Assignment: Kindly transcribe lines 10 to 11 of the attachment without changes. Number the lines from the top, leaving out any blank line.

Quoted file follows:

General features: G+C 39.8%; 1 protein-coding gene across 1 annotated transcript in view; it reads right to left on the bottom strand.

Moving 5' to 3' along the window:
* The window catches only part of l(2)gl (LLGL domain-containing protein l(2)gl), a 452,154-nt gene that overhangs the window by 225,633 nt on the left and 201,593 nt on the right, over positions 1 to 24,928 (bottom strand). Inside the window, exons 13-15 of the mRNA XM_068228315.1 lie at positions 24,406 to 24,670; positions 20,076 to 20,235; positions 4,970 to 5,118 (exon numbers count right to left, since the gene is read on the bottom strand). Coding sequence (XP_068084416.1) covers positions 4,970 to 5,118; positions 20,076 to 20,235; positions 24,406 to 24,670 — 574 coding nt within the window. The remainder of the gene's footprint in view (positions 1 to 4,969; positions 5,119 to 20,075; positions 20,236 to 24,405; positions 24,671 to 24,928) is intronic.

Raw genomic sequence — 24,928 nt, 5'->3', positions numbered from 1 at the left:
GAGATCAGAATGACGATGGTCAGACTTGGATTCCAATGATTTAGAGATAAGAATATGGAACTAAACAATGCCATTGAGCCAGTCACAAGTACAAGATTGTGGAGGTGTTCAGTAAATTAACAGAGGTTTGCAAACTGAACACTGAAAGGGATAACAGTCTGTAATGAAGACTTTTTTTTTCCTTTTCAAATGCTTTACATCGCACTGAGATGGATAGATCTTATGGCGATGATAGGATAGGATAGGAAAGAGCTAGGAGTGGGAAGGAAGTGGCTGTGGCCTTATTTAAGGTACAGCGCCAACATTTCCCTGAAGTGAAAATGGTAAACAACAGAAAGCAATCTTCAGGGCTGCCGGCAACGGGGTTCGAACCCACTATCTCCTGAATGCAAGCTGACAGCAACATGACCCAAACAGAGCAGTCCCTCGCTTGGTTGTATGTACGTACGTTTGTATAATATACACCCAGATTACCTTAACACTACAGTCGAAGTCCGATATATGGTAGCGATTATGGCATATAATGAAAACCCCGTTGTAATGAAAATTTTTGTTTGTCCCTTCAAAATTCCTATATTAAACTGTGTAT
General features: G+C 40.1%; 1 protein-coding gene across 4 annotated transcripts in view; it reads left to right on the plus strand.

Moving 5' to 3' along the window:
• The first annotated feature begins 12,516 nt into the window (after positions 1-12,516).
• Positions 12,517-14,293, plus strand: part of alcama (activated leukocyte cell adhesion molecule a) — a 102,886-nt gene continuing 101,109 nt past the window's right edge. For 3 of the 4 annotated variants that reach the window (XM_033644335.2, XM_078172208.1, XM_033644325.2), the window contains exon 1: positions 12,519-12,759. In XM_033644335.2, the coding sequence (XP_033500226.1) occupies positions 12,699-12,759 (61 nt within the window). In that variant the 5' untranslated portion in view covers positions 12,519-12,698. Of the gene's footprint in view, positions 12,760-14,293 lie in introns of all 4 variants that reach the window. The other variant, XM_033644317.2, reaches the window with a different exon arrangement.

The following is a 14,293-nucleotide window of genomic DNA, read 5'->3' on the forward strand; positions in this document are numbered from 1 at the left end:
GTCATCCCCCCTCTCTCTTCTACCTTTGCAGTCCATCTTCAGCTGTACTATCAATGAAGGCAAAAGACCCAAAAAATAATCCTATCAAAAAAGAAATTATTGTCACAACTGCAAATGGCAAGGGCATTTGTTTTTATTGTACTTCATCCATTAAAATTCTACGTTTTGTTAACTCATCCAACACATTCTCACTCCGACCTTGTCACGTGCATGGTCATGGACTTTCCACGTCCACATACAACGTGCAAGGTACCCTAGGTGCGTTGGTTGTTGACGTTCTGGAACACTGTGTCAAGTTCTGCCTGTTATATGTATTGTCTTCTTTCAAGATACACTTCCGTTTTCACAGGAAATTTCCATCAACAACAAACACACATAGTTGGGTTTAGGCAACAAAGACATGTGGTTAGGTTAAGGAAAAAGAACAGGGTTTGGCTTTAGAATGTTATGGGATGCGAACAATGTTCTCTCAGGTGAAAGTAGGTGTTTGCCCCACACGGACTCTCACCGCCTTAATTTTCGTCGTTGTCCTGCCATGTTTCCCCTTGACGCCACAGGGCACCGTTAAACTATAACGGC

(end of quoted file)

The following is a 14,293-nucleotide window of genomic DNA, read 5'->3' on the forward strand; positions in this document are numbered from 1 at the left end:
GTCATCCCCCCTCTCTCTTCTACCTTTGCAGTCCATCTTCAGCTGTACTATCAATGAAGGCAAAAGACCCAAAAAATAATCCTATCAAAAAAGAAATTATTGTCACAACTGCAAATGGCAAGGGCATTTGTTTTTATTGTACTTCATCCATTAAAATTCTACGTTTTGTTAACTCATCCAACACATTCTCACTCCGACCTTGTCACGTGCATGGTCATGGACTTTCCACGTCCACATACAACGTGCAAGGTACCCTAGGTGCGTTGGTTGTTGACGTTCTGGAACACTGTGTCAAGTTCTGCCTGTTATATGTATTGTCTTCTTTCAAGATACACTTCCGTTTTCACAGGAAATTTCCATCAACAACAAACACACATAGTTGGGTTTAGGCAACAAAGACATGTGGTTAGGTTAAGGAAAAAGAACAGGGTTTGGCTTTAGAATGTTATGGGATGCGAACAATGTTCTCTCAGGTGAAAGTAGGTGTTTGCCCCACACGGACTCTCACCGCCTTAATTTTCGTCGTTGTCCTGCCATGTTTCCCCTTGACGCCACAGGGCACCGTTAAACTATAACGGC